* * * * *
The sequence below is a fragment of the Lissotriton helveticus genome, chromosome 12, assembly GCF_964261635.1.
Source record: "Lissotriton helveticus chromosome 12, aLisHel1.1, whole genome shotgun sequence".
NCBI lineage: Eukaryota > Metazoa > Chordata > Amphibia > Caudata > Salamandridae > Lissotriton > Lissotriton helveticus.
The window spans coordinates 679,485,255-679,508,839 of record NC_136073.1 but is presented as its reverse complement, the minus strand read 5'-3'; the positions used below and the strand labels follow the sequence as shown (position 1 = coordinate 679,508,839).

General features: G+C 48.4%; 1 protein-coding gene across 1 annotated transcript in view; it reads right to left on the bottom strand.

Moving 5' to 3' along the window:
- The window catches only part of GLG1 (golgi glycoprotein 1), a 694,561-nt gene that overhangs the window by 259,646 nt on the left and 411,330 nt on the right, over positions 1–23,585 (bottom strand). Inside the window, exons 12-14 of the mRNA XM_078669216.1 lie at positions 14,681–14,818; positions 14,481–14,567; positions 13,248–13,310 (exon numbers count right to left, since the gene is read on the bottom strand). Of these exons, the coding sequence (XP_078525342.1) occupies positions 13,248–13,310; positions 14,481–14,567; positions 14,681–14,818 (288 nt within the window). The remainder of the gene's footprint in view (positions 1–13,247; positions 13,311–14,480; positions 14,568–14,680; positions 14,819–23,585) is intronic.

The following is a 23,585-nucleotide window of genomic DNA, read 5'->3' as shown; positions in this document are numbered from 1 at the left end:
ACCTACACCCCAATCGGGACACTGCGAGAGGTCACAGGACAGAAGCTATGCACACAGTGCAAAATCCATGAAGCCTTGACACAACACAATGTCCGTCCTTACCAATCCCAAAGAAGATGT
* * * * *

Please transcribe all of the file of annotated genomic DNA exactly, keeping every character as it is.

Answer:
The sequence below is a fragment of the Lissotriton helveticus genome, chromosome 12, assembly GCF_964261635.1.
Source record: "Lissotriton helveticus chromosome 12, aLisHel1.1, whole genome shotgun sequence".
NCBI lineage: Eukaryota > Metazoa > Chordata > Amphibia > Caudata > Salamandridae > Lissotriton > Lissotriton helveticus.
The window spans coordinates 679,485,255-679,508,839 of record NC_136073.1 but is presented as its reverse complement, the minus strand read 5'-3'; the positions used below and the strand labels follow the sequence as shown (position 1 = coordinate 679,508,839).

General features: G+C 48.4%; 1 protein-coding gene across 1 annotated transcript in view; it reads right to left on the bottom strand.

Moving 5' to 3' along the window:
- The window catches only part of GLG1 (golgi glycoprotein 1), a 694,561-nt gene that overhangs the window by 259,646 nt on the left and 411,330 nt on the right, over positions 1–23,585 (bottom strand). Inside the window, exons 12-14 of the mRNA XM_078669216.1 lie at positions 14,681–14,818; positions 14,481–14,567; positions 13,248–13,310 (exon numbers count right to left, since the gene is read on the bottom strand). Of these exons, the coding sequence (XP_078525342.1) occupies positions 13,248–13,310; positions 14,481–14,567; positions 14,681–14,818 (288 nt within the window). The remainder of the gene's footprint in view (positions 1–13,247; positions 13,311–14,480; positions 14,568–14,680; positions 14,819–23,585) is intronic.

The following is a 23,585-nucleotide window of genomic DNA, read 5'->3' as shown; positions in this document are numbered from 1 at the left end:
ACCTACACCCCAATCGGGACACTGCGAGAGGTCACAGGACAGAAGCTATGCACACAGTGCAAAATCCATGAAGCCTTGACACAACACAATGTCCGTCCTTACCAATCCCAAAGAAGATGT